- Dedicated Work Force – Aside from information, you have the people who are charged with using and managing it. With regards to the latter, diligence and productivity are critical. Diligence means that your employees are capable of being consistent in their duties (whether it’s in calculating and tabulating accounts or cold calling a list of prospects). Following that is productivity. It’s what distinguishes diligent tasks from pointlessly repetitive ones. Both telemarketers and accountants shouldn’t be just grinding away at their job. That grind should be able to produce good results.
- Cost-Efficiency – You can’t just forget about lower costs now. If it’s one of your primary selling points as an accounting service, then it should also be a selling point for your outsourced lead generator. Otherwise, what’s the point if outsourcing isn’t going to be any more expensive than doing the process in-house? It’s not only redundant but it also compromises the cost-efficiency of your own business.
- Industry Expertise – Telemarketers and accountants take pride in their industry expertise. That means your bark should be as good as your bite (or better). Make sure your outsourced telemarketers are familiar with accounting services and have prior experience in promoting them to other industries. (More specifically, industries that you’re currently targeting.) This will not be much different from when these same prospects soon demand your own bookkeeping expertise in relation to their line of work.
So far, there’s barely a mention of how different your services are from telemarketers. It would be the same had you compared yourself to other forms of lead generation, even multi-channeled ones. It doesn’t matter whether it’s onshore or offshore lead generation either.
Perhaps that’s a good thing. Since you both are familiar to the common standards expected of all BPO firms, you will know what to expect of them when it’s your turn to to do the outsourcing. They must have a secure database, a dedicated, work force, cost-efficiency, and top-of-the-line expertise. Outsource your lead generator, the same way your customers would outsource to you.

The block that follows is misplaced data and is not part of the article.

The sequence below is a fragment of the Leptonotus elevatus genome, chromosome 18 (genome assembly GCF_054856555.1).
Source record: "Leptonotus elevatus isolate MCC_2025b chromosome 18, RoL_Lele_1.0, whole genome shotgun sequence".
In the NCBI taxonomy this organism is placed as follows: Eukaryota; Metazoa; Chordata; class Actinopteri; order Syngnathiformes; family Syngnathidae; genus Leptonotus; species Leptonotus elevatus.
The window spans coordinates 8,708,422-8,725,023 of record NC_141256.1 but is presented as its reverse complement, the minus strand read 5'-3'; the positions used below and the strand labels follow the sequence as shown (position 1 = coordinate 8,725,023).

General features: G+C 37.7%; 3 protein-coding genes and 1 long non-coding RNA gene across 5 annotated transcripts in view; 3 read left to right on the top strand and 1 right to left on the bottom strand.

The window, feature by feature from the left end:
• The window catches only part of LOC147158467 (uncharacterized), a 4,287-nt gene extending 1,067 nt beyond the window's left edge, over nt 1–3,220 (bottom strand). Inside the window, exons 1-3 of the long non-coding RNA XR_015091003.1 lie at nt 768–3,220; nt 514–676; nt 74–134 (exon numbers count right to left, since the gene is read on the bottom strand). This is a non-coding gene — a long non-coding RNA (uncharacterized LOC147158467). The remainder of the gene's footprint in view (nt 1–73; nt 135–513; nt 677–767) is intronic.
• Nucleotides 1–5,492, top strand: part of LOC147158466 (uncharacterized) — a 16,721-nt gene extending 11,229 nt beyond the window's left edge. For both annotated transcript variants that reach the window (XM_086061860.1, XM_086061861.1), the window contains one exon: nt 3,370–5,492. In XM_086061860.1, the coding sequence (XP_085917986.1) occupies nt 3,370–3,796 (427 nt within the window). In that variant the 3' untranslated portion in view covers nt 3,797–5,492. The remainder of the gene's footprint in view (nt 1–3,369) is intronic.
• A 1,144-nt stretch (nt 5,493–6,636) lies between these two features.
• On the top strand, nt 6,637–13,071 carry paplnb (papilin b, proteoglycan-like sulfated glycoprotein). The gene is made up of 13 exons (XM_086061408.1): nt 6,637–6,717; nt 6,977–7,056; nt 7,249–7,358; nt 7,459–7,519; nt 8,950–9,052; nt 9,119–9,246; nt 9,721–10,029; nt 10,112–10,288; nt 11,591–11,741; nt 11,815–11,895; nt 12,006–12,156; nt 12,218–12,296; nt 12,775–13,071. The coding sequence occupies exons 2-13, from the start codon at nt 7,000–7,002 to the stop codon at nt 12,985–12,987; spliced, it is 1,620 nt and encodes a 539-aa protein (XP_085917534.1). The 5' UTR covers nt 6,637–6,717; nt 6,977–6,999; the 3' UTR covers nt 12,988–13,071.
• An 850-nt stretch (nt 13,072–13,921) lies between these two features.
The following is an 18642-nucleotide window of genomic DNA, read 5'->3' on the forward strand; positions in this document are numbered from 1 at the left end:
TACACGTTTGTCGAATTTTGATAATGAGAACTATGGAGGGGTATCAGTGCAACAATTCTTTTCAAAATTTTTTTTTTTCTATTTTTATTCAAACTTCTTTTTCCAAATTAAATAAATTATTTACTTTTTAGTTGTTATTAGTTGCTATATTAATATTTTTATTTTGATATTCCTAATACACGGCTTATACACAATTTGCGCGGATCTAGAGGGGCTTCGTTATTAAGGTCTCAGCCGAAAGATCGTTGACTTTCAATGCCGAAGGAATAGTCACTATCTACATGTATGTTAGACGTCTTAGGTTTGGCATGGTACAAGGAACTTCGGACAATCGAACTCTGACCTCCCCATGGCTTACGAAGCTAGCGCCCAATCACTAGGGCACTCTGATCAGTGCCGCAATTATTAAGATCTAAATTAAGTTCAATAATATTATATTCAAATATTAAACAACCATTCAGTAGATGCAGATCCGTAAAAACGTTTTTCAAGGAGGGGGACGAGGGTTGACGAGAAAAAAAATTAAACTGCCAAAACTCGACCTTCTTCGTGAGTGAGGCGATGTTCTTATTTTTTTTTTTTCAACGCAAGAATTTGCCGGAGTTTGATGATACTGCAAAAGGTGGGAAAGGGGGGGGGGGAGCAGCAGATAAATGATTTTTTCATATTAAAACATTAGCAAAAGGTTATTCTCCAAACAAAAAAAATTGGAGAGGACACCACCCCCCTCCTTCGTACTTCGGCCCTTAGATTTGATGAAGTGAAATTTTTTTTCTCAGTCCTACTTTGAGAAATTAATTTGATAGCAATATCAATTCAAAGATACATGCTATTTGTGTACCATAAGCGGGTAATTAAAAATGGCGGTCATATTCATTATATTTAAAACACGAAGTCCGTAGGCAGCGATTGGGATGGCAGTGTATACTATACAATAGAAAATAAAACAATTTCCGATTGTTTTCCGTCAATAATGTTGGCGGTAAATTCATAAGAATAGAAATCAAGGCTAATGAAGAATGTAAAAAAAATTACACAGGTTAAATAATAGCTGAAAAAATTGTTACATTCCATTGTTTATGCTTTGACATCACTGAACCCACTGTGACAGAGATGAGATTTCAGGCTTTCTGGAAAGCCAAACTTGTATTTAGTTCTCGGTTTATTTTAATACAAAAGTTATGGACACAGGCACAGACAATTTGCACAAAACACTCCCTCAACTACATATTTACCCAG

Outsourcing has seen considerable growth and support among Australian businesses as attested by this article by the Australian Financial Review. Among the services experiencing the most growth, accounting and finance are listed along with marketing (which in turn is the category which lead generation falls under). This not only means good news for accounting firms like yours but can also give you better reasons to outsource for accounting leads.
However, there are still questions that remained unanswered such as the common choice between outsourcing to onshore companies versus offshore. This piece of commentary by Kate Southam of The Punch poses just some of these questions.
Discussing this can be quite tricky (as evidenced by the comments on Southam’s column) and if you’re a company with any foreign accounting experience, you’ll know that it involves not only currency but also ethics. For those supporting onshore outsourcing, the reasons do not do much to touch the subject of costs but on the other hand, it focuses on the advantages of generating work for one’s own countrymen and improving the state of the economy. Another, and perhaps, more obvious reason is the geographical proximity. You will have a much easier time visiting and checking up an outsourced company within your own nation’s shores and not go through the hassle of international travel.
Now on the other side, those who are for outsourcing are quick to mention the costs because costs of offshore outsourcing are generally lower. Another popular argument is that despite the low costs, workers in offshore companies are paid salaries that make for quite sustainable incomes in comparison to that of others. No doubt this touches on the controversy regarding the economic states of developing nations but it does go further and say the money sent overseas can help improve conditions.
At this point, the discussion can get a little heated. Kate Southam’s article cites the Australian BPO Report 2012 which in turn refers to Martin Conboy, head of the Australian BPO Association. Conboy himself is counted among those “who believe Australia doesn’t have enough people with the right skills to meet its outsourcing needs on shore.” As to reasons why, career preferences appear to be prominent which might result in onshore companies suffering poorer quality compared to offshore. Further statistics in the article also hit hard on the notions that question the quality of offshore companies.
Meanwhile, those who are opposed to offshoring have cited reasons that are not so much for the betterment of their own nation but out of concern for the welfare of those in developing nations. It’s no doubt that the stereotype of offshore companies suffering exploitation is a popular one. It doesn’t help the pro-offshore side to add that such exploitation is indeed the result of differences in currency as well the poverty plaguing these countries giving rise to desperate job-seekers.
So once again, the subject of outsourcing can also become a matter of currency and ethics when you face the difference between outsourcing offshore or onshore companies. However, it’s a question that you must face with great impartiality. Whether its outsourcing an accounting group in one’s own country or telemarketing services in another, you need to acknowledge the pros and watch out for the cons.